Iraq: The temperature reaches 50 degrees Celsius


He wants “air”, but he does not achieve much with the fan. Under the roof of her house, which is made of sheet metal, 74-year-old Um Mohammad suffocates. The temperature in Basra in southern Iraq is 45 degrees Celsius, and summer has just begun.

“For God’s sake, we are tired,” he whispers.

An unusual heatwave is hitting Iraq this June, with temperatures hovering above normal. In Baghdad, the thermometer showed 50 degrees in the shade at the beginning of the month, according to the state television network.

Due to a lack of maintenance and resources, the power grid is collapsing, leaving Iraqis with only a few hours of electricity a day. And not everyone can afford private companies, as the cost is about 100 euros per month for a family of four.

“National priority”

Iraq is facing a summer out of hell, following a spring marked by sandstorms and dust storms, which were also caused by climate change and desertification, according to meteorologists.

“As heat waves and sandstorms are expected to increase, we expect to have more patients with climate-related health problems,” said Saif al-Badr, a spokesman for the Iraqi Ministry of Health.

Climate is changing, temperatures are rising and Iraq is at the forefront of the effects of climate change, President Barham Saleh has warned. He called for the treatment of its effects to be reduced to a “national priority because it poses an existential threat to future generations”.

In the province the crops are expected to be catastrophic. “Desertification is affecting 39% of Iraq’s territory, and water scarcity is a problem in all of our provinces,” Saleh said.

At the moment, the climate is in the background on the political agenda.

Eight months after the parliamentary elections, the Shiite parties, which have a majority in parliament, have not been able to agree on who will be the country’s prime minister. Incumbent Prime Minister Mustafa Kazimi is handling current affairs.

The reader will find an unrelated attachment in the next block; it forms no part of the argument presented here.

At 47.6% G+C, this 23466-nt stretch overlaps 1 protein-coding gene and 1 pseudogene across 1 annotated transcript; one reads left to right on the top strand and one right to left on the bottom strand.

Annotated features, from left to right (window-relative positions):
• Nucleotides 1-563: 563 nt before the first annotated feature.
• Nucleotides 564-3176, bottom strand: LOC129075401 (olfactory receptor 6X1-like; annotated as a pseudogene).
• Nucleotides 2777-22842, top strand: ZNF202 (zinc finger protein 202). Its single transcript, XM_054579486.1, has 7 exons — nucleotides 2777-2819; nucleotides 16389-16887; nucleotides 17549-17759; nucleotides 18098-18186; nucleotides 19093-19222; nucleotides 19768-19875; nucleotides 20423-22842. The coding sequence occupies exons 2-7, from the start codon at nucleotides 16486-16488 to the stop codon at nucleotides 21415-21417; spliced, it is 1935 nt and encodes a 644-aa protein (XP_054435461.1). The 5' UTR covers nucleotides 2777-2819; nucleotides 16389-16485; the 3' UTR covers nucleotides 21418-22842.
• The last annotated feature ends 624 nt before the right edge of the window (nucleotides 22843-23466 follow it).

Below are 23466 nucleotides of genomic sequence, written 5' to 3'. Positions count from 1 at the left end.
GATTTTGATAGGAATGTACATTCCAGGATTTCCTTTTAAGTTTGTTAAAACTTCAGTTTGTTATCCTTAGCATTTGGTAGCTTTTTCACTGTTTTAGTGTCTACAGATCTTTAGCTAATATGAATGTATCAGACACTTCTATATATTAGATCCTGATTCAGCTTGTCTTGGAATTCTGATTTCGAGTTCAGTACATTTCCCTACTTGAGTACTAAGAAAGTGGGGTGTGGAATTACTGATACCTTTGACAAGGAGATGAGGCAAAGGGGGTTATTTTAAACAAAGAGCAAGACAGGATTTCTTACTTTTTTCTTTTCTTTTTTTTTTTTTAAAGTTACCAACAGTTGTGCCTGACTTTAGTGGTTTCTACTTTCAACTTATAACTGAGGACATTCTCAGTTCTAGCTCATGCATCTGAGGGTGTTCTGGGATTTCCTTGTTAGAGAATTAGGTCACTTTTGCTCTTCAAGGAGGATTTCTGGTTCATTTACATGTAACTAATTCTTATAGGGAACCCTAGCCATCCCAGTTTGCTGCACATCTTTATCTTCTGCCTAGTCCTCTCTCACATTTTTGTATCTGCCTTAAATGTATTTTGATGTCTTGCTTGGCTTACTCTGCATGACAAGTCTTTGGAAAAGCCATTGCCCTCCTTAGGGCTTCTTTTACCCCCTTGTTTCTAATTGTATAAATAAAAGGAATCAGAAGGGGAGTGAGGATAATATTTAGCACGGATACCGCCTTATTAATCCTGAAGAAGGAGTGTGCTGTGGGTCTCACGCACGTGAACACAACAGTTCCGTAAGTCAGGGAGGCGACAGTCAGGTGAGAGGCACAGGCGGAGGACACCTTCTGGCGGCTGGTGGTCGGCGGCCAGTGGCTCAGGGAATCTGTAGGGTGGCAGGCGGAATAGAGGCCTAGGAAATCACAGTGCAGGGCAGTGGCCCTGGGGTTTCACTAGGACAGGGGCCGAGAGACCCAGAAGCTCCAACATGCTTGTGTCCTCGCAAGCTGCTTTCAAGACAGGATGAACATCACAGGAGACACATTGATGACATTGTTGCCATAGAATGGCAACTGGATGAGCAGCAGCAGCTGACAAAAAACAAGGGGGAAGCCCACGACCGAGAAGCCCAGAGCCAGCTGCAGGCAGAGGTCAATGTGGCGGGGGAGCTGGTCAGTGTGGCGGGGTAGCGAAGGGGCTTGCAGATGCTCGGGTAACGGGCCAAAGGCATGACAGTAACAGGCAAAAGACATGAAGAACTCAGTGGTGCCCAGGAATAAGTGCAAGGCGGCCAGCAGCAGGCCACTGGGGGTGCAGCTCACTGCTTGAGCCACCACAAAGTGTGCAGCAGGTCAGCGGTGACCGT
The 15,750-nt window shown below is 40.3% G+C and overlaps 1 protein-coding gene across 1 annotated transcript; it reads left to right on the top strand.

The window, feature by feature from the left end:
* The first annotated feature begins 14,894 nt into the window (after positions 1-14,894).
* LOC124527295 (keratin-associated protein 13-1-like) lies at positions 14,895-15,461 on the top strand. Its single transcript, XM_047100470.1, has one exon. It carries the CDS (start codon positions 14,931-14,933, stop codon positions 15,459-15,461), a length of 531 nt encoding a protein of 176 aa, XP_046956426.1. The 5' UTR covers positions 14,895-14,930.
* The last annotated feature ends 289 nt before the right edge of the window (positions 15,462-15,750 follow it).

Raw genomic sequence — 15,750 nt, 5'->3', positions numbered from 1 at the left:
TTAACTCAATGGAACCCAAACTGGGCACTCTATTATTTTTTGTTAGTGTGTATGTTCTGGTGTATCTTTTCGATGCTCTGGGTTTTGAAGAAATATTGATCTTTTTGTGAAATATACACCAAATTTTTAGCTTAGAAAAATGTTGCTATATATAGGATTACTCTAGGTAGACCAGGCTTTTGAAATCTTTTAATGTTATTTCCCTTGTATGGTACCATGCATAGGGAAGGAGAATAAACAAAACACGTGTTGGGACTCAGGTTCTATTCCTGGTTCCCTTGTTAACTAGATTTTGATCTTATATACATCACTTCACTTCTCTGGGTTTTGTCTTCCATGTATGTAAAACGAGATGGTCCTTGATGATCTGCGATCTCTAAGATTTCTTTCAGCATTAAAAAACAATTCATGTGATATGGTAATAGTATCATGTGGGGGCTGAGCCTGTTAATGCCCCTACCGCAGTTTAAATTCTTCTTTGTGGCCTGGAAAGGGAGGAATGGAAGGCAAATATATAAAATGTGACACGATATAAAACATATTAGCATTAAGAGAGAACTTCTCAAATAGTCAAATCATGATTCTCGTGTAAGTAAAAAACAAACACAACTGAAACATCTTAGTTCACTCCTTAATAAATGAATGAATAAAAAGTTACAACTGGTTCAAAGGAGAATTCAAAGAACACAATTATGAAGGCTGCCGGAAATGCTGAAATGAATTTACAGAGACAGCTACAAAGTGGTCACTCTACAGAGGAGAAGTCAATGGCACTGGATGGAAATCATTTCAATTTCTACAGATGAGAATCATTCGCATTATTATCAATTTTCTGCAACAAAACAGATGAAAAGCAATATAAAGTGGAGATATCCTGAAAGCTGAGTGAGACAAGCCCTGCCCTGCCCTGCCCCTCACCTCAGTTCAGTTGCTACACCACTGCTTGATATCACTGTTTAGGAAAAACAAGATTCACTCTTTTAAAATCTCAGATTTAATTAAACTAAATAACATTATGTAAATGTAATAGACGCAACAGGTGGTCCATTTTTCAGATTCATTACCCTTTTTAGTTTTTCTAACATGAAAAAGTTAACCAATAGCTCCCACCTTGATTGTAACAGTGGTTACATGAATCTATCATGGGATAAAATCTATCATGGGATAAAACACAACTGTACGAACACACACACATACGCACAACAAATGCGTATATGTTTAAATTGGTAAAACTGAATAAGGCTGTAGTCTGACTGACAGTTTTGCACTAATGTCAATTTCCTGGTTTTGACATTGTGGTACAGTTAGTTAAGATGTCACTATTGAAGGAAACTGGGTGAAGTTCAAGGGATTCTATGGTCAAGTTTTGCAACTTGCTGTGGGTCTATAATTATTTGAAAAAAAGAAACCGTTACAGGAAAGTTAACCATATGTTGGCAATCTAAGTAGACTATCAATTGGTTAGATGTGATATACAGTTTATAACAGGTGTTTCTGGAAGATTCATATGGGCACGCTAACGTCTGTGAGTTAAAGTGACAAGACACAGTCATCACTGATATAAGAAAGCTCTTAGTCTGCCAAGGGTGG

For Natak al-Hafaji, a resident of Nasiriyah, this means “living without electricity”. Today the temperature reaches 44 degrees Celsius. “I can still stand it, but for children and the elderly it is very difficult.”

“The heat kills us”

Although Iraq is a country rich in hydrocarbons, it is facing energy shortages. That’s why he had to turn to Iran, which supplies him with a third of the gas it needs to generate electricity.

But Baghdad owed $ 1.6 billion to Tehran, which cut off gas supplies for a few weeks in the spring. Iraq finally settled its debt in mid-June.

However, the numerous, daily power outages did not stop.

At the same time, the level of the rivers is constantly decreasing due to the reduced rainfall and the dams created by Iran and Turkey.

And that’s just the beginning. The World Bank estimates that if Iraq does not adopt appropriate policies, the country’s available water reserves could be reduced by 20% by 2050.

In Baghdad, 20-year-old Abbas Nasser works part-time in construction. Today he carries sand carts.

“The heat is killing us,” he says. He works 11 hours a day for about 20 euros. They are very few, “but he who does nothing dies of hunger.”

Abbas sometimes asks his boss to take a break, but “he refuses. He says I have to work. “


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